You know it's fall when the bulbs start to poke their head above ground. Here I have an unknown exotic (bottom) that I enjoyed immensely last year and a few sprouts of Crocus sativus (saffron crocus - top) of which I have many pots. Perhaps this year they will bloom and I can give them as Easter gifts.
Of course, one sign of fall is ripping the Agapanthus (Lily of the Nile) out to make room for more interesting and important plants....
... I only wish it were a more universal sign of spring. Southern Californians could be forgiven for thinking Agapanthus is a native plant since it's used so widely in commercial and home plantings - the plants are green year round, tolerate the most vile garden conditions, bloom with distinctive and reasonably long-lived flowers, and don't succumb to disease or insect predation. In short, it's the perfect Borg plant. But I don't have a sterile and boring commercial garden and I want to encourage, not discourage, the insect food web (since I like birds, butterflies, other critters in my garden) and I want a California sense of place, so it's out with the Agapanthus and in with the natives.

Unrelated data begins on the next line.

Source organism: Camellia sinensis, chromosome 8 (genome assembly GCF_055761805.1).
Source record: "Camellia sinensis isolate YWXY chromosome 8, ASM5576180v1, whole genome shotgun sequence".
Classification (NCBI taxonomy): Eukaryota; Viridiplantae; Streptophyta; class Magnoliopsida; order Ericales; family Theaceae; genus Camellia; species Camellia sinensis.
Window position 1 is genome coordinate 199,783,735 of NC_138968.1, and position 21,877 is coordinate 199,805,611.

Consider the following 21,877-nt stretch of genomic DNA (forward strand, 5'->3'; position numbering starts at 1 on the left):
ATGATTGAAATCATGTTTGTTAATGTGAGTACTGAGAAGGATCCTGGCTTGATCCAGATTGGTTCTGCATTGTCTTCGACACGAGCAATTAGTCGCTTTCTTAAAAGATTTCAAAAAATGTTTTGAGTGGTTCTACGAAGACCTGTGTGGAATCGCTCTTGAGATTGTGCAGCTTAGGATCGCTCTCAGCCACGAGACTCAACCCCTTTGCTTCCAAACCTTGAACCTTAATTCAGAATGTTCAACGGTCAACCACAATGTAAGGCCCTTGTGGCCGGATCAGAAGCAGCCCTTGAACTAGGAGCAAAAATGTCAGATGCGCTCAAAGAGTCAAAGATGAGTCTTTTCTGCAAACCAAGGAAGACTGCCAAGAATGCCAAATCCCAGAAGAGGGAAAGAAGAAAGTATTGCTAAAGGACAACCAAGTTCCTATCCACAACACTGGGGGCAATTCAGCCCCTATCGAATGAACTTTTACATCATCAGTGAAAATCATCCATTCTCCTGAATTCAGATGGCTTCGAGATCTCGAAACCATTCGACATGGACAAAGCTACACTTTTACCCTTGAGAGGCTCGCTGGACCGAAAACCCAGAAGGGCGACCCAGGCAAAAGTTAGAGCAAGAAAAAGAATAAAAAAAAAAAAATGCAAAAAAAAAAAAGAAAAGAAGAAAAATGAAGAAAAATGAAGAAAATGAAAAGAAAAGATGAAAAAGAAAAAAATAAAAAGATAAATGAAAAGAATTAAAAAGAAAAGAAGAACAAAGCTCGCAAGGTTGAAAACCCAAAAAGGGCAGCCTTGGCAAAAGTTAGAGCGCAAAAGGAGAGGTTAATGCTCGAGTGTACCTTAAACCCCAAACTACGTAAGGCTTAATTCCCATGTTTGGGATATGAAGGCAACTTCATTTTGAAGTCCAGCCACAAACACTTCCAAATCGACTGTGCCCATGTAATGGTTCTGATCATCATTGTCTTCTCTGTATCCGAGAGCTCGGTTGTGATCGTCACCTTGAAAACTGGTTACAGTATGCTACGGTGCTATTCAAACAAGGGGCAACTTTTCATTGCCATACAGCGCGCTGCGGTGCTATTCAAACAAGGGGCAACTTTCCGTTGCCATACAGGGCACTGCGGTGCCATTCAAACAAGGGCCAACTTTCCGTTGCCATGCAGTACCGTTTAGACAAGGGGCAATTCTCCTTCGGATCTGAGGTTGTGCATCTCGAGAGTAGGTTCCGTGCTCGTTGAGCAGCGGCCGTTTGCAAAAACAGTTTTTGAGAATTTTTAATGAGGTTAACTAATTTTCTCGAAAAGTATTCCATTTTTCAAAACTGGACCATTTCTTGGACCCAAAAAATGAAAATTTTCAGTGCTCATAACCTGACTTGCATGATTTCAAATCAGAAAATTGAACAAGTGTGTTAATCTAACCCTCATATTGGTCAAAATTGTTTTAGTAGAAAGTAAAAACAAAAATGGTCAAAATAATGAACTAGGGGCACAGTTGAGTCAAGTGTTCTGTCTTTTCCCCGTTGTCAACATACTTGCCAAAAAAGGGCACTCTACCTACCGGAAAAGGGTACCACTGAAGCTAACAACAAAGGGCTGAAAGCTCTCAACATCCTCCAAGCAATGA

In this filled-in pool, the wood chip mulch peels back with the Agapanthus root ball and it's rather easy to swing a mattock to pry out the roots, sending them to the landfill in the green barrel.*
Then it's out with the poor performing plants. This root ball is from Ceanothus 'Tuxedo', a nearly black leaved Ceanothus that made its way from California to Ireland, where it hybridized, and then back to California. It's prone to mildew, and after searching the web I found that the home remedy of spraying dilute milk on the leaves really works wonders. However, the plant never did well, a fact I attributed to my late attention the mildew problem and I uprooted it from its roomy pot. Oh oh. It looks like it got a bit root bound at both the 1" or 2" pot level and at the 1 gallon size. This isn't the worst I've seen, and had I known it, I could have taken more extreme measures to help it along. This disappointment is that this Ceanothus was from a reputable local nursery that I still do business with.
*Don't be surprised - your green barrel is likely used as "alternative daily cover", not composted into mulch by long haired, vegetarian, herb-smoking, burnt out 60's era radicals now turned to urban composting. This is not a terrible use for it, since per good health practices something has to be used to cover garbage at the dump: You might as well use other garbage.